Two cohorts of CFS  and healthy control (HC) subjects were recruited in sequential order (Cohort 1 then Cohort 2) using identical advertisements in the community (e.g. newspapers) and the tertiary medical center (e.g. posters), and information from websites [17, 18]. All subjects gave signed informed consent to take part in this IRB - approved study.
History and physical examinations assessed the CFS case designation criteria. "CFS" was designated by findings of significant, unexplained fatigue lasting at least 6 months plus the presence of at least 4 of 8 ancillary criteria: (i) problems with concentration or memory; (ii) sleep disturbances; (iii) exertional exhaustion that typically developed 24 hr after excessive physical or mental effort; (iv) muscle pain; (v) joint pain; (vi) headaches; (vii) sore throat; and (viii) sore lymph node regions in the cervical, axillary or inguinal areas . These CFS symptoms were scored in nominal fashion as "present" or "absent". In addition, subjects scored the severity of each symptom in the previous 6 months using a 5 point, anchored ordinal scale . Scores were 0 for no symptom, 1 for trivial, 2 for mild, 3 for moderate and 4 for severe complaints. Inclusion of "trivial" allowed subjects to acknowledge complaints that were present but not bothersome enough to warrant treatment or other lifestyle adaptations . Subjects with untreated endocrine, major psychiatric, cardiovascular, infectious (e.g. HIV), neoplastic, and other chronic diseases that may have accounted for fatigue, body pain, headache or other symptoms were excluded.
Cohort 1 was assessed by a series of questionnaires, history and physical examinations. Different combinations of questionnaires were used during their recruitment period. Preliminary results from Cohort 1 suggested an increased prevalence of migraine in CFS compared to HC.
Next, Cohort 2 was recruited. Subjects completed an optimized set of questionnaires and had formalized clinical interviews to diagnose migraine with (MA) and without (MO) aura, and tension - type (T) headaches based on IHS criteria (as outlined in the Introduction) . CFS subjects were classified as CFS+MA, CFS+MO, and CFS+T, respectively. About two - thirds of CFS+MA and CFS+MO subjects had co-morbid tension-type headaches. For statistical convenience, the CFS+T group included 3 subjects with no headaches.
The Multidimensional Fatigue Inventory was used to verify the presence of significant physical, mental, and other fatigue measures . Quality of life (disability) was assessed by the Medical Outcomes Survey Short Form 36 (SF-36) domain scores . Pain complaints were subjectively assessed using the McGill Pain Short Form with its Affective, Sensory and Total Scores . Subjects completed a multisystem complaints questionnaire that evaluated the nominal presence or absence of migraine and tension headaches, musculoskeletal, airway, thoracic, bowel, bladder and other symptoms over the previous 3 months .
The frequencies of several symptoms from individual systems were found to be highly correlated with each other in preliminary studies. Therefore, questionnaires were modified to also score the severities of each symptom. The same 0 to 4 point, anchored, ordinal scale was used, and data collected for some Cohort 1 and all Cohort 2 subjects. The severity scores for the selected symptoms were again found to correlate with each other and the Fatigue Severity Score. The sum of severity scores for numbness in the arms and legs, problems with memory, dizziness and balance was calculated and accounted for 32% of the explained variance (R2) between these queries and the Fatigue Score. This sum was defined as the "Neuro-construct" (score range of 0 to 16). A "Cardio-construct" was developed as the sum of scores for rapid heart rate, irregular heart rate, palpitations, and chest pain (range 0 to 16). The explained variance was 30%.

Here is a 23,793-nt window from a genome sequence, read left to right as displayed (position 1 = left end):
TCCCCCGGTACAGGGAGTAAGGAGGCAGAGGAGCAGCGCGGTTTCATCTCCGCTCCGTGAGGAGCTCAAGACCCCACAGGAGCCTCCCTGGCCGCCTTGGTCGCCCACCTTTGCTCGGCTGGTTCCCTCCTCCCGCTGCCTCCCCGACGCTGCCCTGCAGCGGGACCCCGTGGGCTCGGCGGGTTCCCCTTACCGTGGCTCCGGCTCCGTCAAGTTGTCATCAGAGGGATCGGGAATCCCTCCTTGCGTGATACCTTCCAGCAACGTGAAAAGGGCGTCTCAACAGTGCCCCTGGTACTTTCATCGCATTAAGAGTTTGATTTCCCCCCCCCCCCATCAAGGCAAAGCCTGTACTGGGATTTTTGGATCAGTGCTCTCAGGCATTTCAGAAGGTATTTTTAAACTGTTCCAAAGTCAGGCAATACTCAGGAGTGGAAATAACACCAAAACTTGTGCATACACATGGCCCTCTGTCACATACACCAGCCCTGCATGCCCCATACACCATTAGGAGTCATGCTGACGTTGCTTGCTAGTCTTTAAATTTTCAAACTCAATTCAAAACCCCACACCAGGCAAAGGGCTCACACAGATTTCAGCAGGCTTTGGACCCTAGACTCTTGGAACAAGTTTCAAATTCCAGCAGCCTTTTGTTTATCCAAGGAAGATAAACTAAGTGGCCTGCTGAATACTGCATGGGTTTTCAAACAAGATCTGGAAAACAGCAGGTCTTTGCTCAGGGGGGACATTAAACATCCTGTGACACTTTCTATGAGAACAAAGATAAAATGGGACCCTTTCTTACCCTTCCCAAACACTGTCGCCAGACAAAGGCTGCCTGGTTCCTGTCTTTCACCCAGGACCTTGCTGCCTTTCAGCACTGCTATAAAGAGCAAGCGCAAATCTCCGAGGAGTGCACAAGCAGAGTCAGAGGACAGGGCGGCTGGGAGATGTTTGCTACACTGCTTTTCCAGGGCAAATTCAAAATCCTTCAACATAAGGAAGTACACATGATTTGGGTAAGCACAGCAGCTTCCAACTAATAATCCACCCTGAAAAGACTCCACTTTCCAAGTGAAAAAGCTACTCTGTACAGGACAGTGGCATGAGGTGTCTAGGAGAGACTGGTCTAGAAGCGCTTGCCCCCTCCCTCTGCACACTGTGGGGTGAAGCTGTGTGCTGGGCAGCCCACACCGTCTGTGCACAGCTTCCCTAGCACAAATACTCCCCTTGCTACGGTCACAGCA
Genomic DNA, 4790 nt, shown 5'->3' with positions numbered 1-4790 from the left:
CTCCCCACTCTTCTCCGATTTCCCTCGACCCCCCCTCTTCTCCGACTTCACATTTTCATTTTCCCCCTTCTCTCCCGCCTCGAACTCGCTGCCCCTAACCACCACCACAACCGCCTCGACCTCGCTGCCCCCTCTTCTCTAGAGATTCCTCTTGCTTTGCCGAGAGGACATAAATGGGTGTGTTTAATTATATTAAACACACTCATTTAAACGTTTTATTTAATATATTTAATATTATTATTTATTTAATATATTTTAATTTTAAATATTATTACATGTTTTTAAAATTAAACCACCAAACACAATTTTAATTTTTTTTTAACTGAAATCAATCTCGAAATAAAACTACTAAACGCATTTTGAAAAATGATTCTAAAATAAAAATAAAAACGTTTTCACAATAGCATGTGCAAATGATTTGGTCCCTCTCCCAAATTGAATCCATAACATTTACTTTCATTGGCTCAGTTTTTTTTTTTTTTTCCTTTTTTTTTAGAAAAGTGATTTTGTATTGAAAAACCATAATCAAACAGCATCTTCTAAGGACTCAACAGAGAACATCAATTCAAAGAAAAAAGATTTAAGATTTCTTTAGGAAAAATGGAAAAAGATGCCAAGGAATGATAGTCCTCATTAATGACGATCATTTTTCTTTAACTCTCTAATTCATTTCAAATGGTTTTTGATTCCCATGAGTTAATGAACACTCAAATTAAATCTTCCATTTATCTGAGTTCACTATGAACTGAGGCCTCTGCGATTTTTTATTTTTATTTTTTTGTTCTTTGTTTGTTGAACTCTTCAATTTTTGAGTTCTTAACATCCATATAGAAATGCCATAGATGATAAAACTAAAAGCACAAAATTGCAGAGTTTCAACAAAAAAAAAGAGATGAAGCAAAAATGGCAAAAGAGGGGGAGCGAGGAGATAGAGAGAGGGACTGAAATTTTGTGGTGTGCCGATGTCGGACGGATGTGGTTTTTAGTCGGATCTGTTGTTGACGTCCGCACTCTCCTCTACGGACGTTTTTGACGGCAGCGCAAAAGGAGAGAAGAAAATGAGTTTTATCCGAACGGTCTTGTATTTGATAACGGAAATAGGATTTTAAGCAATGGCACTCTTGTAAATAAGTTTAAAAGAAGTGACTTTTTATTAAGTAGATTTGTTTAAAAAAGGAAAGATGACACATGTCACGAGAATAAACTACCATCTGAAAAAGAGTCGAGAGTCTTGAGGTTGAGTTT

FM was assessed using the 1990 American College of Rheumatology (ACR) research definition. Diagnosis of FM required 3 months of unexplained, widespread pain affecting all 4 quadrants of the body and the axial skeleton, plus tenderness to manual thumb pressure (~4 kg) at ≥ 11 of 18 traditional tender points . Pressure - induced pain thresholds were measured by pushing a strain gauge tipped with a 1cm2 rubber tip (dolorimeter) at a rate of 1 kg/sec on the same 18 anatomical sites. The average was the systemic pain threshold (kg). The pressure required to cause pain was also measured over the frontal, ethmoid and maxillary paranasal sinus regions. The average was the sinus pain threshold .
Means and 95% confidence intervals were calculated for each variable in the HC and CFS groups [21, 22]. Cohort 1 HC and CFS outcomes were compared using 2-tailed unpaired Student's t-tests with Bonferroni corrections for multiple comparisons (p × 138 comparitors) to identify significant differences. Fisher's Exact tests evaluated differences in proportions . Significance was ascribed to p ≤ 0.05.
The Cohort 2 HC and CFS and headache subtype data were compared by analysis of variance (ANOVA). If significant, variables were compared by 2-tailed unpaired Student's t-tests with Bonferroni corrections. Fisher's Exact tests were used as appropriate.